The 16-county region that backs and funds the Charlotte Regional Partnership could soon be down to 15, as a major county in the group is taking steps to drop out.
Union County commissioners will decide next month whether to suspend their membership in the partnership, which touts “Charlotte USA” and tries to lure companies to relocate to the region. The group represents Mecklenburg County along with 11 nearby counties in North Carolina and four in upstate South Carolina.
Union County economic development officials confirmed the move to the Observer on Tuesday.
“The Monroe-Union County Economic Development Board of Advisors voted unanimously on January 9, 2018, to recommend to the Union County Board of County Commissioners a suspension of our membership in the Charlotte Regional Partnership,” Economic Development Executive Director Chris Platé said in a statement.
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“This recommended action is meant to provide the economic development staff and County leadership the opportunity to determine the value proposition provided by the CRP and investigate alternate ways to generate leads to Union County,” Platé said. He said he and Union County’s manager have met with the partnership to discuss their concerns, but didn’t elaborate on what those include.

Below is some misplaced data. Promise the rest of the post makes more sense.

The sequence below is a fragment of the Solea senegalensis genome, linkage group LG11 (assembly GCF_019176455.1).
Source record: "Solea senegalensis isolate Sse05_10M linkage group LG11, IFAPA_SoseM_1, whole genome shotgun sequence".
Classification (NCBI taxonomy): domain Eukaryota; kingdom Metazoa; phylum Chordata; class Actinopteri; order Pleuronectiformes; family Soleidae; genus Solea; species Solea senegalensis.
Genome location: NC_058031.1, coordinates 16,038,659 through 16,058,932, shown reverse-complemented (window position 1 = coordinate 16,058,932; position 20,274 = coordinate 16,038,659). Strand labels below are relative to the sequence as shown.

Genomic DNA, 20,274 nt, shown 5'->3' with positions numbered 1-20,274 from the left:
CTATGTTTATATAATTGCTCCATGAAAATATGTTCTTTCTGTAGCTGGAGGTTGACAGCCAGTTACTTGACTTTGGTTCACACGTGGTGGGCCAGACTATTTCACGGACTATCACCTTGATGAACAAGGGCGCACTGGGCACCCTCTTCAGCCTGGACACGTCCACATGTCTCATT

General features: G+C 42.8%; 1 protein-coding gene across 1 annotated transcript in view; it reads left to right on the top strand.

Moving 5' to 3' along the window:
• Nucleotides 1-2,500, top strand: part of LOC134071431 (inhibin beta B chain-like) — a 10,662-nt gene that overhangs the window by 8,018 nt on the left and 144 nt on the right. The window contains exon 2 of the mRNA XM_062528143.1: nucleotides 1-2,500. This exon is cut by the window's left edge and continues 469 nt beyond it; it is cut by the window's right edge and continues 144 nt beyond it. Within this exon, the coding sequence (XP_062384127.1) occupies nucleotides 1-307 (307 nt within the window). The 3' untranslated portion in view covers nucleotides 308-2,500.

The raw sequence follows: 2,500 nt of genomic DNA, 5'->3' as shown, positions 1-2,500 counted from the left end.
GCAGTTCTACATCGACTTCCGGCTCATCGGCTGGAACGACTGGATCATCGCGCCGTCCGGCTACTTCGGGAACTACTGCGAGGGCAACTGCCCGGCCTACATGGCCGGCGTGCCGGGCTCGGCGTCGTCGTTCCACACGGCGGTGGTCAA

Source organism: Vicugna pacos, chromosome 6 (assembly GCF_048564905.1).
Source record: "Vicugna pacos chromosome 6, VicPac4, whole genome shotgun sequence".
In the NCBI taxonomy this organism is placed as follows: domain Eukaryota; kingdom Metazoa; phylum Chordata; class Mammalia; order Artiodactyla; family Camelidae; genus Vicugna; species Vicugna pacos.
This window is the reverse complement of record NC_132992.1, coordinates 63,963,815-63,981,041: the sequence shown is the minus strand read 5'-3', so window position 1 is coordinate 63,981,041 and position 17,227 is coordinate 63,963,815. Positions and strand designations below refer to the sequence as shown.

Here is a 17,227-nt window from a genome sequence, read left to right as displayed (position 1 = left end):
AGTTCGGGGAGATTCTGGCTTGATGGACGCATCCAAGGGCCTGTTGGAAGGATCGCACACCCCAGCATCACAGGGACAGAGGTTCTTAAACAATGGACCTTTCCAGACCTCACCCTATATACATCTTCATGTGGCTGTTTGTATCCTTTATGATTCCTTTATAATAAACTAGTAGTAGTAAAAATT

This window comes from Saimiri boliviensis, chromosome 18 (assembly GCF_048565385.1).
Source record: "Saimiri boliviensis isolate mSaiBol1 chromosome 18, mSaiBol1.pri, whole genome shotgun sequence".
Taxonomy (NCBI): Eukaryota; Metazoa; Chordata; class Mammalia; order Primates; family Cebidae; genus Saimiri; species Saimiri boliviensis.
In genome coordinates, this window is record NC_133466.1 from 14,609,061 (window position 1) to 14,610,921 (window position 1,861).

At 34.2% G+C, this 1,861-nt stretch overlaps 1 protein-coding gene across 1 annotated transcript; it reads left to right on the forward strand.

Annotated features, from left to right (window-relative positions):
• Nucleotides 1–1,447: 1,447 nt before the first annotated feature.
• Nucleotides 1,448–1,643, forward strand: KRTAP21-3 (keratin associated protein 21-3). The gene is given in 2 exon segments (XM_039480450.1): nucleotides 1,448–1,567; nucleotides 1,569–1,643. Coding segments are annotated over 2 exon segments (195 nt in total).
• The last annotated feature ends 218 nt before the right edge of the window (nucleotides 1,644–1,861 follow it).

Union County is one of the partnership’s largest contributors after Mecklenburg, contributing $66,822.
Charlotte contributes about $152,000 and Mecklenburg County about $155,000 to the partnership, which has an annual budget of about $3.4 million.
The partnership said Tuesday that Union County’s decision isn’t final.
“It’s not a done deal,” partnership spokeswoman Dianne Chase told the Observer. “The vote is set for Feb. 5. We’ll have to just deal with it as it occurs.”
The Charlotte Regional Partnership led the region’s unsuccessful bid for Amazon’s second headquarters, known as HQ2.
The internet giant revealed last week that Charlotte missed the cut for its 20-city shortlist, which included the Raleigh area. Union County’s initial action to suspend its membership took place before the shortlist was made public.
Observer reporter Katherine Peralta contributed